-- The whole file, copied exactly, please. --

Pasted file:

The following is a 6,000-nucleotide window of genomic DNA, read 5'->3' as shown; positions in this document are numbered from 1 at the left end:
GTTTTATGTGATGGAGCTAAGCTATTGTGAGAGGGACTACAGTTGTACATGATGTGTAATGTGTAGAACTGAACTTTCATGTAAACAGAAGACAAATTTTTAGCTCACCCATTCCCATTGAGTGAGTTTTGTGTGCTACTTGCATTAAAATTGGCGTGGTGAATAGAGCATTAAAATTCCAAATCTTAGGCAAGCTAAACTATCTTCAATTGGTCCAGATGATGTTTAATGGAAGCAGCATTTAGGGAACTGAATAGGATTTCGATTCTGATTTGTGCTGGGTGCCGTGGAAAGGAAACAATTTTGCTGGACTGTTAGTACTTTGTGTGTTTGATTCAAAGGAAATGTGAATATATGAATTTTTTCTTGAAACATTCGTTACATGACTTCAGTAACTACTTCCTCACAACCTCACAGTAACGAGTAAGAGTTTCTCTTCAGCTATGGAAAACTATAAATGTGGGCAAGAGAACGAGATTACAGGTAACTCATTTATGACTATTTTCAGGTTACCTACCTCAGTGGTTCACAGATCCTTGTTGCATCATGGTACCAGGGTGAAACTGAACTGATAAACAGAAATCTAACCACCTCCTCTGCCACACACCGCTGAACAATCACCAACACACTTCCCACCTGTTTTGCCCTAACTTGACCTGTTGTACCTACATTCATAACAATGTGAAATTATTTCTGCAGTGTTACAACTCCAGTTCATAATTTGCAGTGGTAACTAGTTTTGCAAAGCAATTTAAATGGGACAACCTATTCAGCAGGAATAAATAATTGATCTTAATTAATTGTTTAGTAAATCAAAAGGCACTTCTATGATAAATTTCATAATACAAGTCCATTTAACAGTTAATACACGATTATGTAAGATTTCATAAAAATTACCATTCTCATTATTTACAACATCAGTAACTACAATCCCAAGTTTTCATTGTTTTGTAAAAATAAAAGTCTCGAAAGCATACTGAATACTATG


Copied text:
The following is a 6,000-nucleotide window of genomic DNA, read 5'->3' as shown; positions in this document are numbered from 1 at the left end:
GTTTTATGTGATGGAGCTAAGCTATTGTGAGAGGGACTACAGTTGTACATGATGTGTAATGTGTAGAACTGAACTTTCATGTAAACAGAAGACAAATTTTTAGCTCACCCATTCCCATTGAGTGAGTTTTGTGTGCTACTTGCATTAAAATTGGCGTGGTGAATAGAGCATTAAAATTCCAAATCTTAGGCAAGCTAAACTATCTTCAATTGGTCCAGATGATGTTTAATGGAAGCAGCATTTAGGGAACTGAATAGGATTTCGATTCTGATTTGTGCTGGGTGCCGTGGAAAGGAAACAATTTTGCTGGACTGTTAGTACTTTGTGTGTTTGATTCAAAGGAAATGTGAATATATGAATTTTTTCTTGAAACATTCGTTACATGACTTCAGTAACTACTTCCTCACAACCTCACAGTAACGAGTAAGAGTTTCTCTTCAGCTATGGAAAACTATAAATGTGGGCAAGAGAACGAGATTACAGGTAACTCATTTATGACTATTTTCAGGTTACCTACCTCAGTGGTTCACAGATCCTTGTTGCATCATGGTACCAGGGTGAAACTGAACTGATAAACAGAAATCTAACCACCTCCTCTGCCACACACCGCTGAACAATCACCAACACACTTCCCACCTGTTTTGCCCTAACTTGACCTGTTGTACCTACATTCATAACAATGTGAAATTATTTCTGCAGTGTTACAACTCCAGTTCATAATTTGCAGTGGTAACTAGTTTTGCAAAGCAATTTAAATGGGACAACCTATTCAGCAGGAATAAATAATTGATCTTAATTAATTGTTTAGTAAATCAAAAGGCACTTCTATGATAAATTTCATAATACAAGTCCATTTAACAGTTAATACACGATTATGTAAGATTTCATAAAAATTACCATTCTCATTATTTACAACATCAGTAACTACAATCCCAAGTTTTCATTGTTTTGTAAAAATAAAAGTCTCGAAAGCATACTGAATACTATG